- Improperly used seclusion on a student with a disability;
- Properly followed disciplinary procedures for a student with a disability; and
- Properly responded to a parent’s request for information regarding a student with a disability.
Under Wisconsin law, the use of seclusion in public schools is prohibited unless a student’s behavior presents a clear, present, and imminent risk to the physical safety of the student or to others, and it is the least restrictive intervention feasible. Seclusion may only be used as long as is necessary to resolve the imminent safety risk to the student or others. Seclusion means the involuntary confinement of a student, apart from other students, in a room or area from which the student is physically prevented from leaving.
School districts must provide educational services to a student with a disability when a student is removed for violating the school’s code of conduct for more than 10 cumulative school days in a school year. Out-of-school suspensions are considered removals. In-school suspensions must be considered removals unless the student has the opportunity to continue to participate in the general curriculum, receive the services specified in the individualized education program (IEP), and to participate with nondisabled children to the extent the student would have in the current placement.
The student’s IEP documents the student’s behavior that impedes the student’s learning, stating when the student is “feeling overwhelmed or does not see the purpose in completing an assignment, [the student] will refuse to complete some or all of the tasks assigned in class.” The IEP includes a self-regulation goal to address this disability-related need, as well as specially designed instruction and positive behavioral interventions and supports to be utilized in the general education setting. The student is encouraged to take sensory/movement breaks in the general education classroom to increase task completion when frustrated. The student receives instruction in self-advocacy and social understanding in the special education classroom 30 minutes one time weekly; assistance with IEP goal attainment 30 minutes two times weekly in the special education classroom; and academic assistance 50 minutes two times weekly in the special education classroom. On February 9, 2018, the student refused to work in the general education social studies and math classes. An aide employed various positive behavioral interventions and supports to encourage the student to engage in learning. During third hour, the student reported to the special education resource room as scheduled. Once there, the student refused to work on assigned tasks although positive supports were provided, including giving breaks, a quiet space to work, and one-on-one assistance. The student called the teacher a disrespectful name. The teacher then told the student they would remain in the special education resource room the remainder of the day due to inappropriate behavior and not completing assigned tasks.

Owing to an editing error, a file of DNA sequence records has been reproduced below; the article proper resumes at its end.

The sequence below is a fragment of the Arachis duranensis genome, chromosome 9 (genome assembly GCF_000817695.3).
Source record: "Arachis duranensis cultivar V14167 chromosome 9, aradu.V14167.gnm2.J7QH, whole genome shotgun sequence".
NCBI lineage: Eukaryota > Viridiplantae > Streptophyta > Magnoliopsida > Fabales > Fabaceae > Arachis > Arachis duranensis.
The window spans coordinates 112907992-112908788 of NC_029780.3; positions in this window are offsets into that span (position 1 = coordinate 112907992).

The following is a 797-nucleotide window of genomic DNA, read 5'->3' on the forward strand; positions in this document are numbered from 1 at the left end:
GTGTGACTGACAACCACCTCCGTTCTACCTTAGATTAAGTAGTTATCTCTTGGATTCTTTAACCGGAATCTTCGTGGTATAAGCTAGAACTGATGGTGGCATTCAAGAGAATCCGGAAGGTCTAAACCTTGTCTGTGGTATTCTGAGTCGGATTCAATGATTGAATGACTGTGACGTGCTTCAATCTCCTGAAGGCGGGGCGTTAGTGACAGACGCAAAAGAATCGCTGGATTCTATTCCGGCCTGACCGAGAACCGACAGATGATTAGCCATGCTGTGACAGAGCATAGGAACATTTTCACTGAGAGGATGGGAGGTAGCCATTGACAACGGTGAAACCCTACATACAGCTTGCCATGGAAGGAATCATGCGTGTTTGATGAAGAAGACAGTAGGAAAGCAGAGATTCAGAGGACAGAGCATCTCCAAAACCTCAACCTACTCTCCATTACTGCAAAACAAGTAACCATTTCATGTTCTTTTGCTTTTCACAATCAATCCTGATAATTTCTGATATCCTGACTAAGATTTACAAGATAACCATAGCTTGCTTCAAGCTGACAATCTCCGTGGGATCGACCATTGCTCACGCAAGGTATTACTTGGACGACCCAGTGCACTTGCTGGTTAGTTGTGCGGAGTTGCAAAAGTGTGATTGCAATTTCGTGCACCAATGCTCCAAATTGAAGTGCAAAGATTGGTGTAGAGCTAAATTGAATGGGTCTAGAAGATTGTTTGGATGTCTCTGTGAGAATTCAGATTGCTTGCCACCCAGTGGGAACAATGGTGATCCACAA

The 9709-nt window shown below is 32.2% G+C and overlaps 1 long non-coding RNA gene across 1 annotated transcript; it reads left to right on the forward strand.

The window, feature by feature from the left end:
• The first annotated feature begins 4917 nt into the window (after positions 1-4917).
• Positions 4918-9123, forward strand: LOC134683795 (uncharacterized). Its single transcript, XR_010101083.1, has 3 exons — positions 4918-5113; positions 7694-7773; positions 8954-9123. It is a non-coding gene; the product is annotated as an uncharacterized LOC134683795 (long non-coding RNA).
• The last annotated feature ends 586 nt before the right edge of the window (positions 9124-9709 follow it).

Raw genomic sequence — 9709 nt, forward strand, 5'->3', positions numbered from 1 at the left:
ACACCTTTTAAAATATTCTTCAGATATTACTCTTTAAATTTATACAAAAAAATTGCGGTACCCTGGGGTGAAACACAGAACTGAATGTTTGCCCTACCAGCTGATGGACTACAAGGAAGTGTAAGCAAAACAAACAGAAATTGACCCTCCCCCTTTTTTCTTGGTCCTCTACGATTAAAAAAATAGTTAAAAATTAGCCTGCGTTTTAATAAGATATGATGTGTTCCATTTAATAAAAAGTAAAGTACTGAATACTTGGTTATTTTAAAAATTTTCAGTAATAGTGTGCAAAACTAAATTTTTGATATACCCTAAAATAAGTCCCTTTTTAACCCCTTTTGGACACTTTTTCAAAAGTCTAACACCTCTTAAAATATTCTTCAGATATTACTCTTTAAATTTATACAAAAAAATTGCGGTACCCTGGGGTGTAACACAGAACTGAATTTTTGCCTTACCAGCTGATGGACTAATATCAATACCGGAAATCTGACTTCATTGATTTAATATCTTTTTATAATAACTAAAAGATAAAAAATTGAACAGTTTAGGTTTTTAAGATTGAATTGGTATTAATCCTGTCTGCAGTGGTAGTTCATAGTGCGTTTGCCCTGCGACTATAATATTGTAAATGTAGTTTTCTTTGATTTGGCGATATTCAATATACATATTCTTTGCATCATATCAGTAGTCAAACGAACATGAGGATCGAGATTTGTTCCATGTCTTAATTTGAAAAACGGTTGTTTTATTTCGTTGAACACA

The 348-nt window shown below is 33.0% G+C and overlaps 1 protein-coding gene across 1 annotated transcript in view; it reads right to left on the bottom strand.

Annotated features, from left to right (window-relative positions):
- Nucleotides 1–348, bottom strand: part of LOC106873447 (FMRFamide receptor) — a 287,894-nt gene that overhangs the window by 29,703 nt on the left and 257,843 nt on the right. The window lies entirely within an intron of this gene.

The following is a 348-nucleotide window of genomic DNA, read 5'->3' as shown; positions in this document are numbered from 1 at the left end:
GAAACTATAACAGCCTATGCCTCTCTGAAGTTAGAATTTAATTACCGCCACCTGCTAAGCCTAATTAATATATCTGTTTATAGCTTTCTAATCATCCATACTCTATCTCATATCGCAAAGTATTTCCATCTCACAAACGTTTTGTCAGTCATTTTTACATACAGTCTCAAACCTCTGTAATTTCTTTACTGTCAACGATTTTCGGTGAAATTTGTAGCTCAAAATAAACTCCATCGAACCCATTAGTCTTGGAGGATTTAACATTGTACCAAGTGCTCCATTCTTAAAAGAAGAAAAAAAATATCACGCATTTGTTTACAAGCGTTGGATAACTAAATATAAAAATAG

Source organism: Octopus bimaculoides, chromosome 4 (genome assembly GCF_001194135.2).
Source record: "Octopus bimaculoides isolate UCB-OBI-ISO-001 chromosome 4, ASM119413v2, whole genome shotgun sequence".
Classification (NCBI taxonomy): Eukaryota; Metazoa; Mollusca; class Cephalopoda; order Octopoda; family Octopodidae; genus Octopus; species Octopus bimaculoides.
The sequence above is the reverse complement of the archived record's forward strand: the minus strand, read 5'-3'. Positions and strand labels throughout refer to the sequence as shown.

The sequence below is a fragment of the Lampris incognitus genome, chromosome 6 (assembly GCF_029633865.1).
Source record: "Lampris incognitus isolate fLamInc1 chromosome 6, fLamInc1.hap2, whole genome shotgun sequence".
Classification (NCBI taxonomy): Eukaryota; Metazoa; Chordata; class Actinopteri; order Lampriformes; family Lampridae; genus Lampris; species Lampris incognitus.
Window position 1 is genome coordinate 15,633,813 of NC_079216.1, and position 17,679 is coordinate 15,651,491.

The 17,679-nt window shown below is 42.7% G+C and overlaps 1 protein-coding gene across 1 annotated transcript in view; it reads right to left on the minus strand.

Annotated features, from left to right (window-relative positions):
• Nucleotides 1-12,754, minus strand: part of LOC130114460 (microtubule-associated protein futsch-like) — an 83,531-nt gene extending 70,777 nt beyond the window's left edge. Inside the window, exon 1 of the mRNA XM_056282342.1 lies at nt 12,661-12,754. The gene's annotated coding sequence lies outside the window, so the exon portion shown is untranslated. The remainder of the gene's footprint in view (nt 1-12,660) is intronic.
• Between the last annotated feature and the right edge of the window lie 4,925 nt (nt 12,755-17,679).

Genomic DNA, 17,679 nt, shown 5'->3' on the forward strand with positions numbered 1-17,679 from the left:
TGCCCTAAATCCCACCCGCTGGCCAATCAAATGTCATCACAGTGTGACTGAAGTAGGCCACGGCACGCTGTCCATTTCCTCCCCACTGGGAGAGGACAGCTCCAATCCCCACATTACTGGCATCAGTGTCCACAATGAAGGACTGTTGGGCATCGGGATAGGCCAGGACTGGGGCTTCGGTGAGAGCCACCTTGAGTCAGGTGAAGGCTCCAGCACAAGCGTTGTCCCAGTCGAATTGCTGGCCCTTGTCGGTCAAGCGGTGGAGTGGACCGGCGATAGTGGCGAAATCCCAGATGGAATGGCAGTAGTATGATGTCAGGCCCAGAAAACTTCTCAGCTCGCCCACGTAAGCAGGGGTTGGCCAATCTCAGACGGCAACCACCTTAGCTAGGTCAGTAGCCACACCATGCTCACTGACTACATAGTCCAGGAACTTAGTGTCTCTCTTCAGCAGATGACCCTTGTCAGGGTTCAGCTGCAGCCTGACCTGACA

When seventh hour came, the student attempted to leave the resource room to go to physical education class, but the teacher stood in front of the classroom door with their arm outstretched for approximately fifteen seconds and directed the student to sit down. Instead of sitting down, the student attempted to push past the teacher and the teacher stepped aside so the student could leave the classroom. The parents were contacted by the assistant principal that day and informed the student would receive a two-day suspension. The assistant principal met with the parents on February 13 to discuss the student’s suspension and strategies to meet the student’s needs. At a parent/teacher conference on February 21, the parent requested the district conduct a functional behavior analysis (FBA). The district began conducting observations of the student’s behavior and collecting data that day. On March 13, the parents received an invitation to an IEP team meeting scheduled for April 4, 2018, to review/revise the IEP, conduct a FBA and develop a behavior intervention plan (BIP).
Although the teacher momentarily attempted to block the student from leaving, the student was not physically prevented from leaving the room. As such, this incident does not meet the definition of seclusion under state law. Since the student’s total disciplinary removals did not exceed 10 cumulative days, the district was not required to provide the student educational services during the period of removal. The district properly followed special education disciplinary procedures in this instance.
During the parent/teacher conference on February 21, the parent also requested information regarding the number of times the student was removed from regular education classes for academic assistance or sensory breaks in the special education classroom. On February 22, the special education teacher sent the parent an email summary after conferring with the student’s regular education teachers. The district properly responded to a parent’s request for information regarding a student with a disability.
This concludes our review of this complaint. This decision is final for the IDEA State Complaint process.